Is My Organization Required to Provide Leave for Voting Employees?

by Jessica N. Childress                                                          October 26, 2016

It’s almost Election Day! This day signifies a change in local, state, and national leadership, but it also means that it might be time to review and potentially change your organization’s voting leave policies if they are not compliant with state law.

Voting laws are different according to the state in which the employer operates. Below are a few points for DC, Maryland, and Virginia employers to consider when deciding how to grant leave for employees who need time off to vote.

Maryland: In Maryland, employers are required to provide Maryland voters with up to two hours of paid leave to vote, if the employee does not have two hours of continuous off-duty time during the time that the polls are open. Employees requesting paid time off to vote are required to provide their employers with proof that they voted or attempted to vote.

Virginia:  In Virginia, provided that the employee has given his or her employer reasonable notice, it is illegal to take an adverse personnel action against an employee who serves as an officer of an election because of his or her absence from work based on service in the election. Further, employers cannot require employees who serve as election officers to use sick leave or vacation time to cover his or her absence from work due to his or her service as an election officer.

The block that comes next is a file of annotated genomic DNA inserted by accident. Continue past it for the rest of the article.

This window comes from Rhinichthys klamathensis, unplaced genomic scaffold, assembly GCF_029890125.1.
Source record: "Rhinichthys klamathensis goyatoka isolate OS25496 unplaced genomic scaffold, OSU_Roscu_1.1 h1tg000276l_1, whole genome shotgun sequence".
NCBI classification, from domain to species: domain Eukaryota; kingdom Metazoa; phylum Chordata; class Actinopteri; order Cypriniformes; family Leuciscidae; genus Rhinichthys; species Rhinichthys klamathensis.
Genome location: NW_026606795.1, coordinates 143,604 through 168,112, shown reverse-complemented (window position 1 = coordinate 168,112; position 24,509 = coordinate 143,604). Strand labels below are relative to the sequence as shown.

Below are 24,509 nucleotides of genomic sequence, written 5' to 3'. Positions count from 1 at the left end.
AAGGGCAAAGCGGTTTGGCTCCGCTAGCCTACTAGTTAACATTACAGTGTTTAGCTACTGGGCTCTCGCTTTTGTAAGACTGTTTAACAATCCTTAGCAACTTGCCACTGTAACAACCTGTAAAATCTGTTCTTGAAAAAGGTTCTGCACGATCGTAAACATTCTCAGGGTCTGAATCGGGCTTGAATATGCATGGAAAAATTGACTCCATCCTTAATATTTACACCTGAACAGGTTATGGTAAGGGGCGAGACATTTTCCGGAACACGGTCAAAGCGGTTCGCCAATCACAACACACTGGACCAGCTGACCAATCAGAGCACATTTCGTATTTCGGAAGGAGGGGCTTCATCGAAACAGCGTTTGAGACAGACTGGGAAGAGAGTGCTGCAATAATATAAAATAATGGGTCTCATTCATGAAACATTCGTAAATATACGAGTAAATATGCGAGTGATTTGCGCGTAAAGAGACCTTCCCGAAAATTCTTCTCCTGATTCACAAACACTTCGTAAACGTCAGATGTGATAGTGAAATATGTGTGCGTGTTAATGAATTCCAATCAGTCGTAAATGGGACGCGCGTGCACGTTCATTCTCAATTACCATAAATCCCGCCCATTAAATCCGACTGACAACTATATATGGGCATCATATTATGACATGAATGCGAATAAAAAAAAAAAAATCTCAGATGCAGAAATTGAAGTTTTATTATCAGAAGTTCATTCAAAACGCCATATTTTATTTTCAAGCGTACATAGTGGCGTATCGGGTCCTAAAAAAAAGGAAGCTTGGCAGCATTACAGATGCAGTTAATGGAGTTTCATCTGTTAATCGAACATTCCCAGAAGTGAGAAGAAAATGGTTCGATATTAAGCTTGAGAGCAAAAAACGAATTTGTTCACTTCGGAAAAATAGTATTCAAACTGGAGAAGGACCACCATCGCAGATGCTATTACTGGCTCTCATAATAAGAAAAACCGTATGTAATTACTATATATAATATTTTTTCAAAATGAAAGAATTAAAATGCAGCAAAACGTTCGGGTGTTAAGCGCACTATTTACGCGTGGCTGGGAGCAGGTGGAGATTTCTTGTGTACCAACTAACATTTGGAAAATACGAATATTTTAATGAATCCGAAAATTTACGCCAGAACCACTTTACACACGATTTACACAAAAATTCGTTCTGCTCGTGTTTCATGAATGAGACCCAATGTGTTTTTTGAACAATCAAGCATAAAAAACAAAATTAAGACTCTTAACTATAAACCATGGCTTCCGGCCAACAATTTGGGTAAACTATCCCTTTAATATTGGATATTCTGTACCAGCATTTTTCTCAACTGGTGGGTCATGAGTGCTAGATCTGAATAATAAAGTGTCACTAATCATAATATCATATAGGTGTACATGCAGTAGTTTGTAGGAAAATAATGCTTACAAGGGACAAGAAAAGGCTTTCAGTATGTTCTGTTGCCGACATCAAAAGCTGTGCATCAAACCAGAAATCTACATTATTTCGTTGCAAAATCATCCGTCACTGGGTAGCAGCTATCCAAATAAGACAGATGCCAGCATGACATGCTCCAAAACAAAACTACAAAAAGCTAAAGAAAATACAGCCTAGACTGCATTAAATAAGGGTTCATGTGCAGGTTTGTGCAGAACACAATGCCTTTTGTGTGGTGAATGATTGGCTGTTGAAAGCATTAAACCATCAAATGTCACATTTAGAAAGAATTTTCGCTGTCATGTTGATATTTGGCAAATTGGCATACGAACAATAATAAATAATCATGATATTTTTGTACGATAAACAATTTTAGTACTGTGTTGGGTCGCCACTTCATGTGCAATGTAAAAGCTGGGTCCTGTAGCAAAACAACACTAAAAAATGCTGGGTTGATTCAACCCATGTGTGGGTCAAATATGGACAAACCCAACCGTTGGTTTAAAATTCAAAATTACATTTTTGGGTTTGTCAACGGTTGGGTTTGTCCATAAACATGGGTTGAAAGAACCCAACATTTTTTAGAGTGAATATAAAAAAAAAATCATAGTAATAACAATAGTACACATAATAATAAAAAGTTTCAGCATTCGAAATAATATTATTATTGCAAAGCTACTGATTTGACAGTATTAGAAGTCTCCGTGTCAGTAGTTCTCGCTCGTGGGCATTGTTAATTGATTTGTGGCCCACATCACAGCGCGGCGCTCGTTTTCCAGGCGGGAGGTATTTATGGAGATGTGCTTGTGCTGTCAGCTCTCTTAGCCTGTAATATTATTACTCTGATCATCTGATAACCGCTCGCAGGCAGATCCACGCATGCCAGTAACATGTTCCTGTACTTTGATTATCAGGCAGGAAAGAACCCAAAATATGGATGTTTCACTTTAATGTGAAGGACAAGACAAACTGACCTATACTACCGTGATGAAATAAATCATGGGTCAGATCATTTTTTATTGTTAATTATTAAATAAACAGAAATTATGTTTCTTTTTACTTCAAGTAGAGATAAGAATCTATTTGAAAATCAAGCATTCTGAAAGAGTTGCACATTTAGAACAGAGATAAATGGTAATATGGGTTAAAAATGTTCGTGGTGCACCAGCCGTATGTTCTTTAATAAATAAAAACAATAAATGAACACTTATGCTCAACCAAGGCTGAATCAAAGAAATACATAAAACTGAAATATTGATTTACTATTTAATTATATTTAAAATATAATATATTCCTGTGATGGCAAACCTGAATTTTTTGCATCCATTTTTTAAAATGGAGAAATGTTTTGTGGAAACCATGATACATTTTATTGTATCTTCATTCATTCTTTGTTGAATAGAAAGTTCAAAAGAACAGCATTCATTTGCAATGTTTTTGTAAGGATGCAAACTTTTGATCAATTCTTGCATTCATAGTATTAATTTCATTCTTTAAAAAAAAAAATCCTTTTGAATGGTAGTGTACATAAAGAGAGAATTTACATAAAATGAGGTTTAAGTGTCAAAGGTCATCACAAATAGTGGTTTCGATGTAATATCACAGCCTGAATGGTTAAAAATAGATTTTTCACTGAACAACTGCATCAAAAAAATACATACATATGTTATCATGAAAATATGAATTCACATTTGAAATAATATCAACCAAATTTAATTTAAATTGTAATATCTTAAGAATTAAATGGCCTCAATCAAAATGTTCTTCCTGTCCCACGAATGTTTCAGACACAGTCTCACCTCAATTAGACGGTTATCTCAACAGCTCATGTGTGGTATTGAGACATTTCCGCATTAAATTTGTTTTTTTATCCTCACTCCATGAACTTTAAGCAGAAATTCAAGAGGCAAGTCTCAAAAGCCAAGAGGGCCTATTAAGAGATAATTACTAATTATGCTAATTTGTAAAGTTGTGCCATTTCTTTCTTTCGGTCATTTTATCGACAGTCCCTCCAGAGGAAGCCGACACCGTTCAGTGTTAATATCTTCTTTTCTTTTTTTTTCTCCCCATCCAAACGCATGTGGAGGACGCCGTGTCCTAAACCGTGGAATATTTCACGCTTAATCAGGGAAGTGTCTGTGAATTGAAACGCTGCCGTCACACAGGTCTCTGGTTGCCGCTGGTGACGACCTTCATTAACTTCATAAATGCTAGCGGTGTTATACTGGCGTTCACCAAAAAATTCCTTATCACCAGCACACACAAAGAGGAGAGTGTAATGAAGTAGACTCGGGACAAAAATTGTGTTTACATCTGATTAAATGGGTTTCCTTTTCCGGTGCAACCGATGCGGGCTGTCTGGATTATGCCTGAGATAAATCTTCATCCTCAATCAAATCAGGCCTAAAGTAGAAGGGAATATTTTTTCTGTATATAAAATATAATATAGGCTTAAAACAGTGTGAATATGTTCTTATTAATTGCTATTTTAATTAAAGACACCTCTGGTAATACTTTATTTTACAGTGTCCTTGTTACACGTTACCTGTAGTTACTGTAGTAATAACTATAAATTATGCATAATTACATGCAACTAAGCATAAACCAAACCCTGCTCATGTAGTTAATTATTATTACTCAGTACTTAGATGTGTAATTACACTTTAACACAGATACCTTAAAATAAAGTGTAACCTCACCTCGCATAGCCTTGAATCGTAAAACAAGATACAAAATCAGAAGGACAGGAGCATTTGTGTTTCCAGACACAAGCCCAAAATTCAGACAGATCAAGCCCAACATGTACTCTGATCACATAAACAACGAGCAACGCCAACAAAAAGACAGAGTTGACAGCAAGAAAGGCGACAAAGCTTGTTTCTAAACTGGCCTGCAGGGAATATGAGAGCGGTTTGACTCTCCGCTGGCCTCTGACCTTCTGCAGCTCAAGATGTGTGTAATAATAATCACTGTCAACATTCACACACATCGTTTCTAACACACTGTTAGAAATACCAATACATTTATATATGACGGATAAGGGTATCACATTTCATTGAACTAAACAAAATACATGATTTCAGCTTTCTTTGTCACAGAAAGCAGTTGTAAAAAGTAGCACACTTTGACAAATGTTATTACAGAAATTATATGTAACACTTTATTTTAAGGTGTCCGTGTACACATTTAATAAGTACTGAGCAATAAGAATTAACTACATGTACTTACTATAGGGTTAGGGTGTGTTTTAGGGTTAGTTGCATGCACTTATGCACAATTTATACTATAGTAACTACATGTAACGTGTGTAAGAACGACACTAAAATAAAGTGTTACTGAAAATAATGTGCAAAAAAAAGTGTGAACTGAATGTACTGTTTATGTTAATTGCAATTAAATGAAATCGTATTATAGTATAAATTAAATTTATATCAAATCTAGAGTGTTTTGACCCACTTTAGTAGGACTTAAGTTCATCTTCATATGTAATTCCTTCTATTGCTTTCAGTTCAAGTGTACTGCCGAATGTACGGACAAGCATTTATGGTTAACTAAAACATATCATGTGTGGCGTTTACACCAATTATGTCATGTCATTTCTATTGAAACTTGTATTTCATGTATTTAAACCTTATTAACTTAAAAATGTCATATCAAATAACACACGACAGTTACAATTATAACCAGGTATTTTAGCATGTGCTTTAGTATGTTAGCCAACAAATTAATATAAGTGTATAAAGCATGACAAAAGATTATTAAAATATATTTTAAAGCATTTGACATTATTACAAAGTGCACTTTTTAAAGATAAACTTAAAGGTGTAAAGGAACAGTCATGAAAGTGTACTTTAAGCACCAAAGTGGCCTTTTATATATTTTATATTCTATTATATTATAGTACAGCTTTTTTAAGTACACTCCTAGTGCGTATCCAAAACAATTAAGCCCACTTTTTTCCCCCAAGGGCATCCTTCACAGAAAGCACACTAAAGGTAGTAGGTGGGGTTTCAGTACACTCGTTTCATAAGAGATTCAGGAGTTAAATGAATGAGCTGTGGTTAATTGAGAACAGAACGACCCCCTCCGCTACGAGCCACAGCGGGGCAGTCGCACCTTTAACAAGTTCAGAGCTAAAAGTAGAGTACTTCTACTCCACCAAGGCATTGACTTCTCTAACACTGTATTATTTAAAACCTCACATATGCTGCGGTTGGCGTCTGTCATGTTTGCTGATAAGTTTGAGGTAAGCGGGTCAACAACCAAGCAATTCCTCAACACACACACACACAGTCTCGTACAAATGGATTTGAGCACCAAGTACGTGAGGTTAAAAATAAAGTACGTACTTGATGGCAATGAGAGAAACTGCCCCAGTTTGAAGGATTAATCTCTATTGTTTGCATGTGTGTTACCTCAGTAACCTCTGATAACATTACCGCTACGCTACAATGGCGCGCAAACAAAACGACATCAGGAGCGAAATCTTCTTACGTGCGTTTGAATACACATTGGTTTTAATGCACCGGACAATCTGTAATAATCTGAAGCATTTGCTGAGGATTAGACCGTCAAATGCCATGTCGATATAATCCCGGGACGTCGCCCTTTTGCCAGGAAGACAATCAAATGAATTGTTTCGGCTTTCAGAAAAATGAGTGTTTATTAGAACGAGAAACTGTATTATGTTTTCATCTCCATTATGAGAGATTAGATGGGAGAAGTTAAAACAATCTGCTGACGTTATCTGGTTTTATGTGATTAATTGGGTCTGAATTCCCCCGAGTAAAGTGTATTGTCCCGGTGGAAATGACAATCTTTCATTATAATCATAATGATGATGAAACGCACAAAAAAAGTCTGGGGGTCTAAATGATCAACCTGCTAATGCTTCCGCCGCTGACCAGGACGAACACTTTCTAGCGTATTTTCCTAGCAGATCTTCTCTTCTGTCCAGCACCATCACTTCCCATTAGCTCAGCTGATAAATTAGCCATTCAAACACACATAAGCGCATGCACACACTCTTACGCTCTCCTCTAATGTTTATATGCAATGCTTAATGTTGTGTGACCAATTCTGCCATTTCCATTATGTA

Virginia law additionally prohibits employers from requiring an election officer to work on or after 5:00 p.m. or before 3:00 a.m. on the election officer’s day of election service, if the election officer served as an election officer for four or more hours (including travel time). Employers who violate this law can be charged with a Class 3 misdemeanor.

Virginia does not require employers to provide employees with time off to vote or to pay employees who take time off to vote.

District of Columbia:
The District of Columbia currently has no laws requiring employers to grant paid or unpaid leave for employees to vote.

Employers should consider reviewing their leave policies to ensure that they are compliant with applicable local and state law.  


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This publication discusses legal developments, which are intended for informational and educational purposes only. The information contained in this publication is not intended as legal advice, and it should not be constructed as legal advice.